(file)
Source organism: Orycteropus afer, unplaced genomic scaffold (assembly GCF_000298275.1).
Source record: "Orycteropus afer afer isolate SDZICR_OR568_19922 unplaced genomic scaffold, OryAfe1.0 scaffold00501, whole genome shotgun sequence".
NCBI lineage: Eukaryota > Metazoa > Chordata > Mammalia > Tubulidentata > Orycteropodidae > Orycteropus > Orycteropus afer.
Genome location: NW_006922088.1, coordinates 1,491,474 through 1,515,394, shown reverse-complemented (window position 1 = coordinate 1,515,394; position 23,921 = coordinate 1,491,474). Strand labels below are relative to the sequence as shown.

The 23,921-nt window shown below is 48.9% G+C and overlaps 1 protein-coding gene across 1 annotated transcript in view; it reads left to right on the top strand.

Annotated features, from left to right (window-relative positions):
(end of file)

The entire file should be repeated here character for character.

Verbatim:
Source organism: Orycteropus afer, unplaced genomic scaffold (assembly GCF_000298275.1).
Source record: "Orycteropus afer afer isolate SDZICR_OR568_19922 unplaced genomic scaffold, OryAfe1.0 scaffold00501, whole genome shotgun sequence".
NCBI lineage: Eukaryota > Metazoa > Chordata > Mammalia > Tubulidentata > Orycteropodidae > Orycteropus > Orycteropus afer.
Genome location: NW_006922088.1, coordinates 1,491,474 through 1,515,394, shown reverse-complemented (window position 1 = coordinate 1,515,394; position 23,921 = coordinate 1,491,474). Strand labels below are relative to the sequence as shown.

The 23,921-nt window shown below is 48.9% G+C and overlaps 1 protein-coding gene across 1 annotated transcript in view; it reads left to right on the top strand.

Annotated features, from left to right (window-relative positions):